Thursday, 22 October 2009

Halloween 'Haul' Of Horror

Juk-Eum-Yi Soop
Dark Forest
aka Woods Of Death
(2006/South Korea)

Sown from the seed of Sam Raimi, and nurtured by The Happening of M. Night Shyamalan, Korean cinema lets loose the Evil forces of nature upon those that dare trespass upon the Dark Forest.

Five young adults venture off for a camping trip, leaving the city behind them and getting back to nature. The lead female is overcoming the recent death of her sister, who just so happened to pass on the family heritage of psychic foresight. The ability to have a glimpse into recent events happened, or very soon to be, by having physical contact with a person or associative item. Freakier than a Carrie (1976) curtain call, and when death lurks just around the corner perhaps ignorance is bliss !.

When their preferred passage is blocked the pre twenties teens take a detour, ignoring the sign posted advice to turn back to the main road. They arrive at the parameter of a cordoned off forest, its boundary fenced and a sturdy steel gate padlocking it off from the outside world. Another vehicle is parked adjacent to the fence, its occupants no where to be seen. Taking their predecessors non appearance as an indication that they are beyond the fence having fun, as an invitation to do the same, the fun seeking five ignore the no trespass warning and cross on over into the woodlands.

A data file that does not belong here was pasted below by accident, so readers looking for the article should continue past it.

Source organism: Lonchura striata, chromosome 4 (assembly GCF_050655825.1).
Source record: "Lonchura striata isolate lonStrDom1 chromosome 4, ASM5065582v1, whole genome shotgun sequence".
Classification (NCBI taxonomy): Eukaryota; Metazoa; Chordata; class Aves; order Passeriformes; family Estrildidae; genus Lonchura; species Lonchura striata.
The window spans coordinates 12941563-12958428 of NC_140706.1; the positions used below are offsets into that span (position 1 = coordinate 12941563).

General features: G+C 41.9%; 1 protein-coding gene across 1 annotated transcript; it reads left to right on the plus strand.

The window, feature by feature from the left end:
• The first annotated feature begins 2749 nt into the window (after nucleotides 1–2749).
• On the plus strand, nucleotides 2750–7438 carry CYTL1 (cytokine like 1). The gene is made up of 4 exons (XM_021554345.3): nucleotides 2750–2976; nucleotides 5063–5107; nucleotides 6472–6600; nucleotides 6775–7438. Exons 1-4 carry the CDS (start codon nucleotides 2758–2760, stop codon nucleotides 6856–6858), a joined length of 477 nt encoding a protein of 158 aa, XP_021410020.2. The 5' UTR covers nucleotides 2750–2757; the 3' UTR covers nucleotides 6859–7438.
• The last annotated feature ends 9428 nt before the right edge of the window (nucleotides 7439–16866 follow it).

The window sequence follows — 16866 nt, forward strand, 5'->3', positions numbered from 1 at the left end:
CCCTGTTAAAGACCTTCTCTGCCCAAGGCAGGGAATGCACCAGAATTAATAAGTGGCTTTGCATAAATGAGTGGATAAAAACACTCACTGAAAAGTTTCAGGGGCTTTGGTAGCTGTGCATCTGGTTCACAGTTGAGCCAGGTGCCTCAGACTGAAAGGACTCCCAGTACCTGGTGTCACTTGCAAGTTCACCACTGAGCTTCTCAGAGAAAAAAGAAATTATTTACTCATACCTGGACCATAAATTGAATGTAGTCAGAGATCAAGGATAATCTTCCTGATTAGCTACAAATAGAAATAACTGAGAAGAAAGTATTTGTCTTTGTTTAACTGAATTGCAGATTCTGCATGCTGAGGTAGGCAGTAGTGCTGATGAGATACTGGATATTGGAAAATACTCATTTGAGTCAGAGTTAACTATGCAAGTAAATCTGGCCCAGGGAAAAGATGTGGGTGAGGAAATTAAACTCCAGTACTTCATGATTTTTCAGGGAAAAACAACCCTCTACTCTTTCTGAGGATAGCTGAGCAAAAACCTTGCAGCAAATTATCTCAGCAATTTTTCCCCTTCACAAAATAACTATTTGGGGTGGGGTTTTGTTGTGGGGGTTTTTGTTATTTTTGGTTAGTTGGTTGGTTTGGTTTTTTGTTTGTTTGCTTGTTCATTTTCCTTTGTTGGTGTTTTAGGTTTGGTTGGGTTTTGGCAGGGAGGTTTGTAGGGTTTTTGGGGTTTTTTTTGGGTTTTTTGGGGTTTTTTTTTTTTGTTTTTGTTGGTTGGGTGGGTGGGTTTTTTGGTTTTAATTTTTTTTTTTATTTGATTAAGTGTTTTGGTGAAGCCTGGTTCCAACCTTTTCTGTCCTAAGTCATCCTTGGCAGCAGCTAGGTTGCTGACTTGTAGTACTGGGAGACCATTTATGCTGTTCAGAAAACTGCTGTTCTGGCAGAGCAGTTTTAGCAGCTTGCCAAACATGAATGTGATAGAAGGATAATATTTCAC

All those familiar with The Evil Dead (1981) will know what to expect from here on in, and its kinda like a kid in a Korean candy store unearthing a late night treat that no one outside of its home production is privy to. Sure its shot on digital video and not film, but that just adds to the thrill factor of unearthing this well conceived little homage. It has enough in its engine to drive home the goodies all its own as well. This isn’t just a brazen rerun of the Raimi cult classic, but a modern slant with some fresh jumpy juice added to the mix.

There is nothing new about no cell phone reception in the area and one of the parties twisting her ankle to slow the progress of the group, but it’s the linear story that takes its straightforward premise from start to satisfying end that keeps it well worth watching. More than a healthy smattering of blood spurts and arterial sprays as the kills come help of course. Human possession by the unseen evil of the forest can only of course be dealt with by dismemberment and a good old fashioned shovel to the throat region, deftly applying weight behind a downward thrust foot, heads things off nicely !. With a quirkiness that hit’s the right note subtly rendered early on, listen out for a news item on the radio as the protagonists journey to their destination, that hit’s a fun fan with an ironic splatter post script, these Woods Of Death could well branch out into a mainstream remake.

It’s a basic plot and the premise is pre-emptive, yet the sauce on the movie meat is tasty enough, and the ending has a surprise bite to it to satisfy the horror hungry brigade.

Review Paul Cooke / Source: Region 3 NTSC DVD

Dark Forest (2006)
Director Kim Jeong Min
With So Yi Hyun, Lee Jong Hyuk


  1. Ive actually been wondering about this one, I'll throw it on the Netflix que to check out before buying but thanks for the heads up!